SANTA MARIA, Calif. -- A pair of, threatening hundreds of homes and forcing evacuations at a popular lakeside campground and a summer camp where flames temporarily trapped children and counselors, a fire official said.
In other parts of the West, evacuation orders were lifted in Colorado and Montana towns threatened by wildfires, while air and ground crews battled a growing grass fire in northwestern Colorado.
The fire that started early Saturday afternoon in California's Santa Barbara County had spread to both sides of Highway 154 and was "completely out of control," county fire Capt. Dave Zaniboni said. About 90 children and 50 counselors were stuck at the Circle V Ranch and had to take shelter there until they could be safely evacuated.
The Santa Barbara County fire was one of three in California that grew quickly as much of the state baked in heat that broke records. A record that stood 131 years in Los Angeles was snapped when the temperature spiked at 98 degrees downtown. The previous record of 95 degrees was set in 1886, the National Weather Service said.
Excessive heat sent Southern Californians flocking to beaches and in search of water, shade and air conditioning to escape the heat. Forecasters warned that triple-digit temperatures up to 110 degrees would be common in some inland areas and could be deadly for the elderly, children and outdoor workers. Air quality reached unhealthy and very unhealthy in areas inland from Los Angeles.
Brutally hot temperatures have been recorded across the Southwest, CBS News' Chris Martinez reported. Phoenix hit a high of 118 degrees Friday, breaking a 112-year record. Palm Springs, California, reached 122 degrees, one of its hottest days ever. And in Death Valley, the mercury soared to 127.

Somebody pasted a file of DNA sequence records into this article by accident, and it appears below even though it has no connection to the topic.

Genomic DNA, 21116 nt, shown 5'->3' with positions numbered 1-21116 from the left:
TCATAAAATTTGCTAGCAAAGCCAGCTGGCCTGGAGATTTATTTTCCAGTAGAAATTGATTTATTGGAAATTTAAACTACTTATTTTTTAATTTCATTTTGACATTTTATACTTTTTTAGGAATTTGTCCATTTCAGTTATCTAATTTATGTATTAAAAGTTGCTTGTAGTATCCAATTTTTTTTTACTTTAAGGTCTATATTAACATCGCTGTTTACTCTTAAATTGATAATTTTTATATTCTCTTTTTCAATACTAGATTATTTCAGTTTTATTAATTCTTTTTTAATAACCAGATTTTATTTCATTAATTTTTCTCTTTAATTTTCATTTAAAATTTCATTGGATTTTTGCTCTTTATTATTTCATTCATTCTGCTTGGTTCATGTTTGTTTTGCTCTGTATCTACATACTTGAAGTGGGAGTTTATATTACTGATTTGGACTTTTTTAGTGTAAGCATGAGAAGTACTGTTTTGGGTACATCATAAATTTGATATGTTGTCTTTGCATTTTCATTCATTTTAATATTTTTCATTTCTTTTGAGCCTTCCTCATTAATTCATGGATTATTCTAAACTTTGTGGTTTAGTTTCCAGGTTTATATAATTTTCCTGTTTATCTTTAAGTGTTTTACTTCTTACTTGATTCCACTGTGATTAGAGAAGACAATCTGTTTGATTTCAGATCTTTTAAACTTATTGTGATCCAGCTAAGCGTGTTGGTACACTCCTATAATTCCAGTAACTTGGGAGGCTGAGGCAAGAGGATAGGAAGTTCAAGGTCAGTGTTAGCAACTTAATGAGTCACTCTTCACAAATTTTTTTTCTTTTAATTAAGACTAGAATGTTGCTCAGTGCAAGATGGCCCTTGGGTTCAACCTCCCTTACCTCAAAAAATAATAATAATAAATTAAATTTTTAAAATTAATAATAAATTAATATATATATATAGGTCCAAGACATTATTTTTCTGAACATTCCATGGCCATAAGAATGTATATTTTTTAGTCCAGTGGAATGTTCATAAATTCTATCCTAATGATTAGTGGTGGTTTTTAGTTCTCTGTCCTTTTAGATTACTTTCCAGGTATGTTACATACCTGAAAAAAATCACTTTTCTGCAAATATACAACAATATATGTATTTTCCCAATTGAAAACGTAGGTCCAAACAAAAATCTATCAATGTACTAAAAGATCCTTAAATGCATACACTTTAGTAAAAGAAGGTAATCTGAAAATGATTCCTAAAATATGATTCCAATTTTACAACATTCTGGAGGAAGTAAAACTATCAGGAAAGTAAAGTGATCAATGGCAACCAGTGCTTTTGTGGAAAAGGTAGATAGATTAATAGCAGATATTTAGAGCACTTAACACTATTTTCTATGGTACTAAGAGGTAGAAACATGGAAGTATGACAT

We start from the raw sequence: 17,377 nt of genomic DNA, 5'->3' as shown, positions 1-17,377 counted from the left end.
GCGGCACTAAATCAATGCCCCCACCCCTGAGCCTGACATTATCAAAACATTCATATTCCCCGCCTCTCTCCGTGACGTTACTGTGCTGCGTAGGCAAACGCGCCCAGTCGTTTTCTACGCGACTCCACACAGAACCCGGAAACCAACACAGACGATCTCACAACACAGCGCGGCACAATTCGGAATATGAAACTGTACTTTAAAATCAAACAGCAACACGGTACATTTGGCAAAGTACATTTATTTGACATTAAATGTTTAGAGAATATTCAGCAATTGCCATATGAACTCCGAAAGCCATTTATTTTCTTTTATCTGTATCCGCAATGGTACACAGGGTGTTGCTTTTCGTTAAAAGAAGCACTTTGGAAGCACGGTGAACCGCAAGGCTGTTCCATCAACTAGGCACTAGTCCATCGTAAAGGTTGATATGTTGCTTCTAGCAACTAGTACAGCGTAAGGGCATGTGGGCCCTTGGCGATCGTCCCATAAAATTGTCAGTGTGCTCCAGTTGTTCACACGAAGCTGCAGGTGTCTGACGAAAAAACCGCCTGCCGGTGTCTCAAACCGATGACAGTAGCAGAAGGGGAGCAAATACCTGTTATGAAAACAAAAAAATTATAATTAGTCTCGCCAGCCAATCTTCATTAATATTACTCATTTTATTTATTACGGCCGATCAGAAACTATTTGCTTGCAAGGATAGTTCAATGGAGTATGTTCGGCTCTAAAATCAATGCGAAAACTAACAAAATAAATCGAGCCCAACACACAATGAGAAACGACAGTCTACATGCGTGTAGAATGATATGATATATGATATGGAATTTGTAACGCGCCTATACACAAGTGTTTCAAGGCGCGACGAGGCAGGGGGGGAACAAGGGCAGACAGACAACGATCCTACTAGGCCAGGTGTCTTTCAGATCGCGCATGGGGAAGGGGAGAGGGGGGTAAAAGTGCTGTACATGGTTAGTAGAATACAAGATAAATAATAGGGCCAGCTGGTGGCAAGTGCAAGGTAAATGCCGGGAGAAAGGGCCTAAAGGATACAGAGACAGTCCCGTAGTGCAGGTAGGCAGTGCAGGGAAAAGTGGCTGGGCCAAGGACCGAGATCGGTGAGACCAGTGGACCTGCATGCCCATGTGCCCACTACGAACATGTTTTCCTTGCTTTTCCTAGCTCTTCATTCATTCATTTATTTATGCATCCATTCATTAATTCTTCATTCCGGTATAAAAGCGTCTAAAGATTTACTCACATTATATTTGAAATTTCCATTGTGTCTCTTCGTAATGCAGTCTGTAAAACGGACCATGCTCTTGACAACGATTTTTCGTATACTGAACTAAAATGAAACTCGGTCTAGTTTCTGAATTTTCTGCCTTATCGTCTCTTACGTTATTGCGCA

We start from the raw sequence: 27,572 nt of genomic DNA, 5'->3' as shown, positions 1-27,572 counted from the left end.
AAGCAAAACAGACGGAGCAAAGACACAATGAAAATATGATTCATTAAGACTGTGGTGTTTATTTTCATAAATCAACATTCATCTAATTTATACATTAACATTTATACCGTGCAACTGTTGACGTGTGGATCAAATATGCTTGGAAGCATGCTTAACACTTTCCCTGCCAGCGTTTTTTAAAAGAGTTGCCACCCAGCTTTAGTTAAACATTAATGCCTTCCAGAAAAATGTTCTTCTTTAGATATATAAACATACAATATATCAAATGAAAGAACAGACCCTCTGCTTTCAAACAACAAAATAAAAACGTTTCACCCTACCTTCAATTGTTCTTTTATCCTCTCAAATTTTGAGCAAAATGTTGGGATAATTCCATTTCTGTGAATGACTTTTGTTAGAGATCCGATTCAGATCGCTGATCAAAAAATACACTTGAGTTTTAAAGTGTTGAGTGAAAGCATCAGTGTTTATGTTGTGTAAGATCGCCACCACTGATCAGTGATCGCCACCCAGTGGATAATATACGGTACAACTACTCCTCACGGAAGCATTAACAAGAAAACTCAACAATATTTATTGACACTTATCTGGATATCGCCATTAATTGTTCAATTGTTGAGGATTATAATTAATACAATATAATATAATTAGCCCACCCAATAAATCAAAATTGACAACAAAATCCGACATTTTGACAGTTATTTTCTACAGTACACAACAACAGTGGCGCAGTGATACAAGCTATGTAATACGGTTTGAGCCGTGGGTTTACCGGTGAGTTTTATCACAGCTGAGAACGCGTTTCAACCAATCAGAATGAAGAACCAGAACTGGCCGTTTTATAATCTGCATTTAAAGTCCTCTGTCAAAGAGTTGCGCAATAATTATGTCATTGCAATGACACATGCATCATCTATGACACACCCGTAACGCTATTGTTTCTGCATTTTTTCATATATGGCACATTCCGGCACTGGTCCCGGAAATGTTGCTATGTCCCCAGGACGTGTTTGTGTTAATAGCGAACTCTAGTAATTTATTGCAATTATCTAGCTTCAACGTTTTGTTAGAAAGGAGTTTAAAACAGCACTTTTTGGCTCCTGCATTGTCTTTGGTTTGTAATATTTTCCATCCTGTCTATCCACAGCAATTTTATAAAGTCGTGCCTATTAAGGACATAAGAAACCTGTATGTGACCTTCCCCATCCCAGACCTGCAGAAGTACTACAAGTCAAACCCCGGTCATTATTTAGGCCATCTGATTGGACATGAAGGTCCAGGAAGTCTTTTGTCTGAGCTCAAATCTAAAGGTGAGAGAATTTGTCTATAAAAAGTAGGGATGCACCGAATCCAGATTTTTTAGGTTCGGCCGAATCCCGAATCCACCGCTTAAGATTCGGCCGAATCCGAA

"We are going to see an increase in calls during this peak heat," said Los Angeles Fire Captain Erik Scott.
Scott said many people ignore the very real risks of spending too much time outdoors. And even for the most seasoned veterans, "firefighters are not exempt to this heat themselves," Scott said.
"Firefighters take with them to a fire 100 extra pounds -- you have temperatures up to 112 degrees right now, it's very challenging," Scott said.
High temps and dry gusts tripled the size of another Santa Barbara wildfire to nearly 30 square miles over eight hours and forced evacuations of about 200 homes in a rural area east of Santa Maria, fire spokesman Kirk Sturm said.
After five years of severe drought, California got a big break with record rainfall and snowpack in parts of the state this year that has delayed the start of fire season in some places, but has also led to explosive vegetation growth that could fuel future fires.
"The plan is to hit it with air tankers to keep it from moving to the south and to the east," said Zaniboni. "There's less heat and less wind, which makes things a little easier."
In Northern California, a Butte County wildfire swept through grassy foothills and destroyed 10 structures, including homes, and led to several minor injuries.